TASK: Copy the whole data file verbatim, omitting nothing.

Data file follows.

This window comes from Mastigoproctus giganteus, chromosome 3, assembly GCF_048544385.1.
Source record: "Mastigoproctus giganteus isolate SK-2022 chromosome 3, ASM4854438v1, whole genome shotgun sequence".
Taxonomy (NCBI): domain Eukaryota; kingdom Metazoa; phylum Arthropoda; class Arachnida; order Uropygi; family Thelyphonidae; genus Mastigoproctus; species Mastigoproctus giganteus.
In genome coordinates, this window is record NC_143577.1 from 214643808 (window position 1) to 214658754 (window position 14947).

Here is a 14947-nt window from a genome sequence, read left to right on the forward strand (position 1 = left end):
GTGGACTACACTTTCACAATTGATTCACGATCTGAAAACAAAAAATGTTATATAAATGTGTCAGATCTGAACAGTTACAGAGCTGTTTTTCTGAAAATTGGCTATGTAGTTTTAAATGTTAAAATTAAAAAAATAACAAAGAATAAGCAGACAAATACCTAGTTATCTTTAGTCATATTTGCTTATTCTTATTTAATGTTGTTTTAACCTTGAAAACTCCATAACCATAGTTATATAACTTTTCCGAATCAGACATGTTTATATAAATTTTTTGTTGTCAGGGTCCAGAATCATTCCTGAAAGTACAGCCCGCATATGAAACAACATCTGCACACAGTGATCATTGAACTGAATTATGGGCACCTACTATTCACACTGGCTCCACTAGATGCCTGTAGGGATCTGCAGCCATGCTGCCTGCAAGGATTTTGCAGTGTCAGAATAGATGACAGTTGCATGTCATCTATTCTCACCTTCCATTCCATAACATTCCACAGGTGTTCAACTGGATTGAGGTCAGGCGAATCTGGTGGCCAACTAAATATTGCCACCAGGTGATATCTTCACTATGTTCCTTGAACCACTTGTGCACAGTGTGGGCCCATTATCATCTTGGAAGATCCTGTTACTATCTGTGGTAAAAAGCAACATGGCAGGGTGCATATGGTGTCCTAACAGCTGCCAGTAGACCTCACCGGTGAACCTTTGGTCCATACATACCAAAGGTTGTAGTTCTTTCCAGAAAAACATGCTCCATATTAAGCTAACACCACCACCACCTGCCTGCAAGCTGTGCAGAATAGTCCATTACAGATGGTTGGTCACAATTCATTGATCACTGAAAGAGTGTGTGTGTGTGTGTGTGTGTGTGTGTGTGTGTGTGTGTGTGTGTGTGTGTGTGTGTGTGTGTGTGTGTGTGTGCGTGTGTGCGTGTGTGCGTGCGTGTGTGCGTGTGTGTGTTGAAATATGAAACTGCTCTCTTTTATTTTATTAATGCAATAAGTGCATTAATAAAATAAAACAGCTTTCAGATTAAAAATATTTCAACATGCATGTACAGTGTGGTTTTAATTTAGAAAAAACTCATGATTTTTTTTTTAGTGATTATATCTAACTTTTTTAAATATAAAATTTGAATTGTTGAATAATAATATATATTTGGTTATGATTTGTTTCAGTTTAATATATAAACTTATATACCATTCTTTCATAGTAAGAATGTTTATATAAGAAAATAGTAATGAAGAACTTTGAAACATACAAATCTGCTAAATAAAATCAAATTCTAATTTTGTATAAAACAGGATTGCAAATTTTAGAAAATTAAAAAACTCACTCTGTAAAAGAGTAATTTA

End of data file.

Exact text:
This window comes from Mastigoproctus giganteus, chromosome 3, assembly GCF_048544385.1.
Source record: "Mastigoproctus giganteus isolate SK-2022 chromosome 3, ASM4854438v1, whole genome shotgun sequence".
Taxonomy (NCBI): domain Eukaryota; kingdom Metazoa; phylum Arthropoda; class Arachnida; order Uropygi; family Thelyphonidae; genus Mastigoproctus; species Mastigoproctus giganteus.
In genome coordinates, this window is record NC_143577.1 from 214643808 (window position 1) to 214658754 (window position 14947).

Here is a 14947-nt window from a genome sequence, read left to right on the forward strand (position 1 = left end):
GTGGACTACACTTTCACAATTGATTCACGATCTGAAAACAAAAAATGTTATATAAATGTGTCAGATCTGAACAGTTACAGAGCTGTTTTTCTGAAAATTGGCTATGTAGTTTTAAATGTTAAAATTAAAAAAATAACAAAGAATAAGCAGACAAATACCTAGTTATCTTTAGTCATATTTGCTTATTCTTATTTAATGTTGTTTTAACCTTGAAAACTCCATAACCATAGTTATATAACTTTTCCGAATCAGACATGTTTATATAAATTTTTTGTTGTCAGGGTCCAGAATCATTCCTGAAAGTACAGCCCGCATATGAAACAACATCTGCACACAGTGATCATTGAACTGAATTATGGGCACCTACTATTCACACTGGCTCCACTAGATGCCTGTAGGGATCTGCAGCCATGCTGCCTGCAAGGATTTTGCAGTGTCAGAATAGATGACAGTTGCATGTCATCTATTCTCACCTTCCATTCCATAACATTCCACAGGTGTTCAACTGGATTGAGGTCAGGCGAATCTGGTGGCCAACTAAATATTGCCACCAGGTGATATCTTCACTATGTTCCTTGAACCACTTGTGCACAGTGTGGGCCCATTATCATCTTGGAAGATCCTGTTACTATCTGTGGTAAAAAGCAACATGGCAGGGTGCATATGGTGTCCTAACAGCTGCCAGTAGACCTCACCGGTGAACCTTTGGTCCATACATACCAAAGGTTGTAGTTCTTTCCAGAAAAACATGCTCCATATTAAGCTAACACCACCACCACCTGCCTGCAAGCTGTGCAGAATAGTCCATTACAGATGGTTGGTCACAATTCATTGATCACTGAAAGAGTGTGTGTGTGTGTGTGTGTGTGTGTGTGTGTGTGTGTGTGTGTGTGTGTGTGTGTGTGTGTGTGTGTGTGTGTGCGTGTGTGCGTGTGTGCGTGCGTGTGTGCGTGTGTGTGTTGAAATATGAAACTGCTCTCTTTTATTTTATTAATGCAATAAGTGCATTAATAAAATAAAACAGCTTTCAGATTAAAAATATTTCAACATGCATGTACAGTGTGGTTTTAATTTAGAAAAAACTCATGATTTTTTTTTTAGTGATTATATCTAACTTTTTTAAATATAAAATTTGAATTGTTGAATAATAATATATATTTGGTTATGATTTGTTTCAGTTTAATATATAAACTTATATACCATTCTTTCATAGTAAGAATGTTTATATAAGAAAATAGTAATGAAGAACTTTGAAACATACAAATCTGCTAAATAAAATCAAATTCTAATTTTGTATAAAACAGGATTGCAAATTTTAGAAAATTAAAAAACTCACTCTGTAAAAGAGTAATTTA